Jewish Voice for Peace, an American organization that has been highly critical of Israel, announced recently that it is “anti-Zionist.” It is certainly a matter of semantics, as the group’s own executive director acknowledged.
“This doesn’t change anything about our focus or our political analysis,” said Rebecca Vilkomerson. “It just names something that hasn’t been named before.”
On the one hand, at least the group is being honest and not hiding behind the ambiguity they had adhered to until now. On the other hand, it represents a progression in the evolution of the anti-Israel movement.
Until just a few years ago, it was rare for people like those in JVP to say they opposed Israel’s existence. They would claim they were merely opposed to a specific policy or direction of the Israeli government. Now, they admit, they don’t think there should be an Israeli government.
In the same interview in which Vilkomerson made the announcement, she also repeated that “anti-Zionism is not antisemitism.” Again, a few years ago, people said “criticism of Israel is not antisemitism.” This appears to be an evolution.
In what intellectual framework is it acceptable to make a statement like “anti-Zionism is not antisemitism”? The undercurrent of the sentence is that, under no circumstances, by any measure, in no way, is anti-Zionism connected with or affected by antisemitism. Progressive people – which is how JVP and many of Israel’s other critics define themselves – would never dream of dismissing the potential of bigotry toward any other ethnic or cultural group.
More egregiously, Vilkomerson overtly contradicts her very words, acknowledging that there are, indeed, antisemites in the movement.
“Obviously, there are people who are antisemitic or anti-Zionist and there are people who mask their antisemitism with anti-Zionist language. That’s a given,” she says, “but that doesn’t paint anti-Zionism as concept.”
Here is what does paint anti-Zionism as concept: it is a movement utterly unconcerned that there is antisemitism and that there are antisemites within it. The leader of JVP admits that her movement attracts antisemites but expresses not a whiff of displeasure or concern. It is what it is.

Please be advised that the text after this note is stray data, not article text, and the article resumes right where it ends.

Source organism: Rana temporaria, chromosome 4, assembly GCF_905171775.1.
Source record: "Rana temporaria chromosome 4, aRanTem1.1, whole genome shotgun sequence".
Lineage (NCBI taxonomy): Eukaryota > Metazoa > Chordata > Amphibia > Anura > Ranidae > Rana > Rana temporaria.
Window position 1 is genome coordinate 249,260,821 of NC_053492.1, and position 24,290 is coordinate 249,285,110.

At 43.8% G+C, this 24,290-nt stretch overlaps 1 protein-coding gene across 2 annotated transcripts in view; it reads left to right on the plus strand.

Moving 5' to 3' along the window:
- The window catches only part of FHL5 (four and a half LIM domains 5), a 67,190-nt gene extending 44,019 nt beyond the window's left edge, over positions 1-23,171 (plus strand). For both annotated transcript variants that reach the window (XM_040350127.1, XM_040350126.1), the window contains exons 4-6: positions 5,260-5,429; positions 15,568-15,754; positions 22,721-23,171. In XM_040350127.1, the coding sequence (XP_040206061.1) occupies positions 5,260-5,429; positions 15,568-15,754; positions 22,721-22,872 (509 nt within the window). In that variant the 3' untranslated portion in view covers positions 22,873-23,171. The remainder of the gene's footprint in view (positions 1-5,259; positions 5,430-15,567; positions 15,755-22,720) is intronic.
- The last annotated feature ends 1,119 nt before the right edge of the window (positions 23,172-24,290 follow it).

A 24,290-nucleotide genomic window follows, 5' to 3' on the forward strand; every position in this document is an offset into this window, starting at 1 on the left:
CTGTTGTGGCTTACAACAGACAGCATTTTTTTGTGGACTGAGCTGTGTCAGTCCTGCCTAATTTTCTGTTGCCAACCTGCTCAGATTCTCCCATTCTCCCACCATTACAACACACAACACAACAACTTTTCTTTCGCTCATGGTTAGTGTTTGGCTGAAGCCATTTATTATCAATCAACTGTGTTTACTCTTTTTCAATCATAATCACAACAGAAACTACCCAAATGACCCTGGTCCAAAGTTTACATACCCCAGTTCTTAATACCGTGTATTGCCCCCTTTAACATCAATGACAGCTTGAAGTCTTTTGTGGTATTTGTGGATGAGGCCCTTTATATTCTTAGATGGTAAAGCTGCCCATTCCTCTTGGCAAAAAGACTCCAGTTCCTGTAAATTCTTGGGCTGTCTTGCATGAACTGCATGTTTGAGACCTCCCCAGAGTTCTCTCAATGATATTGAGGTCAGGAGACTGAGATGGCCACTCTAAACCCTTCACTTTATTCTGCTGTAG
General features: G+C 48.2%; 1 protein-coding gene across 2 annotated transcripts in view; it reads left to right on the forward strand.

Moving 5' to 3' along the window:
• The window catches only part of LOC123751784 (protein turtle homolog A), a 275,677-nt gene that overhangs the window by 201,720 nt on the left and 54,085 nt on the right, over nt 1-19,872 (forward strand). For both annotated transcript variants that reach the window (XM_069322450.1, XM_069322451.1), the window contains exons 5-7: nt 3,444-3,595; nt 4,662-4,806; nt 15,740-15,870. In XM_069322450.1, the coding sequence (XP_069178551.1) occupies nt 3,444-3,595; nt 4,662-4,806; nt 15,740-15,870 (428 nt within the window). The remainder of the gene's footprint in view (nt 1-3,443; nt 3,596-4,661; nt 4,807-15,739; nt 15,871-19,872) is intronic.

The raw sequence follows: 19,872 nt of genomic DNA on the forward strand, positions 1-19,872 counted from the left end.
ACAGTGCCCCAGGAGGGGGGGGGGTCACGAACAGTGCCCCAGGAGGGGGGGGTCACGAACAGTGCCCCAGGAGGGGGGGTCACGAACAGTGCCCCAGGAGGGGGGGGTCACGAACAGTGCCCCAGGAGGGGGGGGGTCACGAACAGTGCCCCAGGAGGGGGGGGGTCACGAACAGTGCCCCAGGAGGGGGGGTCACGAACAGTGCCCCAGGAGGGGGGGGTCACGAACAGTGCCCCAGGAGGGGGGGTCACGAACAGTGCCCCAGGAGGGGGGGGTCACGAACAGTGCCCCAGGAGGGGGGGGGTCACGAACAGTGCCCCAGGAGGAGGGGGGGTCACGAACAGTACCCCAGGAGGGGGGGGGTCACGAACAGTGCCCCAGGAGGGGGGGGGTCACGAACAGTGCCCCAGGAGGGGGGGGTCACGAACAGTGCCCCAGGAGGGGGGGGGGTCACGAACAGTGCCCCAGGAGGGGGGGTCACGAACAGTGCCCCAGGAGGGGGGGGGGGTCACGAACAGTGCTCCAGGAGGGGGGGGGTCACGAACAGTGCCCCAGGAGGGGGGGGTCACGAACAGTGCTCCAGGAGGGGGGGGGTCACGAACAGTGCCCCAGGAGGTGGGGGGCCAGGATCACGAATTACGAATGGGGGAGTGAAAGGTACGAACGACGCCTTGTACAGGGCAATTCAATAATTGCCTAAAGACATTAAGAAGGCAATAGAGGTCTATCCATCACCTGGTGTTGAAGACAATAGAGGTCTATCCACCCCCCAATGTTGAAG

“Ever since [the advent of] Zionism there has been anti-Zionism within Jewish communities,” she goes on. This is true. Zionism did not reach a consensus point among European and North American Jews until sometime around the Holocaust. When the implications of Jewish statelessness became the gravest in 2,000 years, a massive majority of Jews worldwide abandoned whatever ambivalent positions they had held and (almost entirely) united to create and support Israel.
There is no false corollary here: the state of Israel was not a “consolation prize” for the Holocaust, as has been suggested on more than one occasion. No one gave the state of Israel to the Jewish people; our ancient homeland was won back through a bloody defensive war and has survived and thrived despite massive external opposition.
We will see if other organizations, including similar Jewish groups in Canada, follow JVP’s suit. We will also continue to see primarily non-Jewish groups argue against Israel’s existence based on an anti-nationalist idealism or more nefarious interests. As we watch these developments, it is worth wondering why, as the first target of a battle against the concept of nationalism, “progressive” activists target Israel. Why not France? Why do Hungarians deserve their own country? What makes Norwegians so special that their nationhood is not called into question?
Closer to the point, Why do the Palestinian people deserve a homeland, which is the stated motivating purpose of JVP and so many other groups, while Israelis do not? Can people who declare “anti-Zionism is not antisemitism” see how these inconsistencies, including the indifference to Jewish statelessness, might make their protests seem hollow?